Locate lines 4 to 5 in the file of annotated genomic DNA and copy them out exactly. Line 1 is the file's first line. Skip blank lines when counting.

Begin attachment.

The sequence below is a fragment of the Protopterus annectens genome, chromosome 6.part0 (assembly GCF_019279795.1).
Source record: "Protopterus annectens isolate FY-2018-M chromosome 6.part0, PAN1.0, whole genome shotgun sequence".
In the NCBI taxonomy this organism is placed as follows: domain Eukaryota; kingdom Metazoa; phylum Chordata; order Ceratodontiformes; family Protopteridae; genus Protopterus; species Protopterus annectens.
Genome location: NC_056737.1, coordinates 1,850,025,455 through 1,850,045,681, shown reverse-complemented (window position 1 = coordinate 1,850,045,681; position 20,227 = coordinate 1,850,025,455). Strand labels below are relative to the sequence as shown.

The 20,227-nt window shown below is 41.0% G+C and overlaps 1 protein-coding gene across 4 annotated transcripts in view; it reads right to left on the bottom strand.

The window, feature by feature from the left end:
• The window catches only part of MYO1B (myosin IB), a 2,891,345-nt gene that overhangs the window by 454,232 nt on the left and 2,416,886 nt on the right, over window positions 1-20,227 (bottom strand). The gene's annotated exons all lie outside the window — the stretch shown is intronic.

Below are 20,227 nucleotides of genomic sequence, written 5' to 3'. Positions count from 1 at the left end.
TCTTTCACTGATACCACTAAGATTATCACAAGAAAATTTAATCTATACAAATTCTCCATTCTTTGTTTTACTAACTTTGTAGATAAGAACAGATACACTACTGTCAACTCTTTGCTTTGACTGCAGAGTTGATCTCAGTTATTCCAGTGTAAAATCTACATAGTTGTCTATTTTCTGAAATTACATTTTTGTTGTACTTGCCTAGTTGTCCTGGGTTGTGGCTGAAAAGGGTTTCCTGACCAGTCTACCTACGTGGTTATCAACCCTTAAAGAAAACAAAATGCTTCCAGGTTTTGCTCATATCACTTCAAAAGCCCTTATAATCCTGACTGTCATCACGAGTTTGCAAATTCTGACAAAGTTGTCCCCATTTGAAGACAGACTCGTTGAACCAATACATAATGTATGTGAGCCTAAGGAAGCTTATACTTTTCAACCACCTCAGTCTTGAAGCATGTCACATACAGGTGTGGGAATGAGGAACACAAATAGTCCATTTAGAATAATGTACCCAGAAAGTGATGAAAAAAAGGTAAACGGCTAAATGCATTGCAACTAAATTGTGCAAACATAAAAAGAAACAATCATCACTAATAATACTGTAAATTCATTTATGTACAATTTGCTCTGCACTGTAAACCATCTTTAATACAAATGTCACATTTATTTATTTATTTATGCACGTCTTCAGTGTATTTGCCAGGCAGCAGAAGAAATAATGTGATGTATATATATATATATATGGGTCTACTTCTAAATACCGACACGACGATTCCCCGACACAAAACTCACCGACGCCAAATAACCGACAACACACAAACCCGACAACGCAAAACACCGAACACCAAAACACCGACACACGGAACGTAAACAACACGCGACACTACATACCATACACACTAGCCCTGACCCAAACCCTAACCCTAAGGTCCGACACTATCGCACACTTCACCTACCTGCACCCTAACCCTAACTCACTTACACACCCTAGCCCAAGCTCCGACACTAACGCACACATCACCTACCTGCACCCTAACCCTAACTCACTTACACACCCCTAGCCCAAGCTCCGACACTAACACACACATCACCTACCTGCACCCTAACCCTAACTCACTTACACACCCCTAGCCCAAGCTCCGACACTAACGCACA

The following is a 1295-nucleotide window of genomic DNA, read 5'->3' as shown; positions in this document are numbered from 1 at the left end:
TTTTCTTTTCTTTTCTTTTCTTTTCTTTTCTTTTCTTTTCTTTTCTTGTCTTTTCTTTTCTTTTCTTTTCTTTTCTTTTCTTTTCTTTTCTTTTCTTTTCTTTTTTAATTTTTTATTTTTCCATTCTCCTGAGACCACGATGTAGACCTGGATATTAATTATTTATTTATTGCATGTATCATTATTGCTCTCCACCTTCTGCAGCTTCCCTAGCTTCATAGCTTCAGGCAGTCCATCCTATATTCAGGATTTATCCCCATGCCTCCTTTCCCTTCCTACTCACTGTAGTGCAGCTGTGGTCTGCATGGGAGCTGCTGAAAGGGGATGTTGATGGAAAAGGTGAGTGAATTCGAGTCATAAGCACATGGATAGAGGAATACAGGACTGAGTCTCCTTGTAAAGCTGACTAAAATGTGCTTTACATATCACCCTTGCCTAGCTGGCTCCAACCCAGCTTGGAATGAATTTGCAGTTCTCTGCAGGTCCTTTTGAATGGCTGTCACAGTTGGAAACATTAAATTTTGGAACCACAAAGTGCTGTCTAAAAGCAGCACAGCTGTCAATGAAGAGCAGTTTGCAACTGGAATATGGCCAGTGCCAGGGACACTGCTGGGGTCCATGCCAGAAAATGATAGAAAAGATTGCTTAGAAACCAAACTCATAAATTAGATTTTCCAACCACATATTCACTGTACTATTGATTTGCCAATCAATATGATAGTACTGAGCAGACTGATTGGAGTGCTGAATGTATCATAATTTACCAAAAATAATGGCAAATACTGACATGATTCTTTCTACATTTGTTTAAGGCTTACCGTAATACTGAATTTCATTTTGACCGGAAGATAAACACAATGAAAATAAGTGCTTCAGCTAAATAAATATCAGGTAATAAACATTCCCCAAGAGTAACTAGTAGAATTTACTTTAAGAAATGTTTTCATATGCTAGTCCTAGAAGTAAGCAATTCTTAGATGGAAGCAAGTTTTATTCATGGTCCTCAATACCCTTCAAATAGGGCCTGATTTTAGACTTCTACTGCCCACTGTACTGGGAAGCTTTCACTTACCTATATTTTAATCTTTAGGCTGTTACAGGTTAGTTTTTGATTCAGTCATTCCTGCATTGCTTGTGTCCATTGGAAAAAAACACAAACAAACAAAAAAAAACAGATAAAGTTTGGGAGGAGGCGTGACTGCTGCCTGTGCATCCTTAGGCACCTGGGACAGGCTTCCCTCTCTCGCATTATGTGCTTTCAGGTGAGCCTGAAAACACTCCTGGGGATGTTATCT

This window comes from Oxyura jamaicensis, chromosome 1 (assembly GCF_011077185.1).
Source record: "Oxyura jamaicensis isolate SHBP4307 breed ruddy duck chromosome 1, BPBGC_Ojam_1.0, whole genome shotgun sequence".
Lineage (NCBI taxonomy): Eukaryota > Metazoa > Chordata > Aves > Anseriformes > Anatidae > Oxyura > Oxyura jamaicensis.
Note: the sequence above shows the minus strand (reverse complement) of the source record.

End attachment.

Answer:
Genome location: NC_056737.1, coordinates 1,850,025,455 through 1,850,045,681, shown reverse-complemented (window position 1 = coordinate 1,850,045,681; position 20,227 = coordinate 1,850,025,455). Strand labels below are relative to the sequence as shown.

The 20,227-nt window shown below is 41.0% G+C and overlaps 1 protein-coding gene across 4 annotated transcripts in view; it reads right to left on the bottom strand.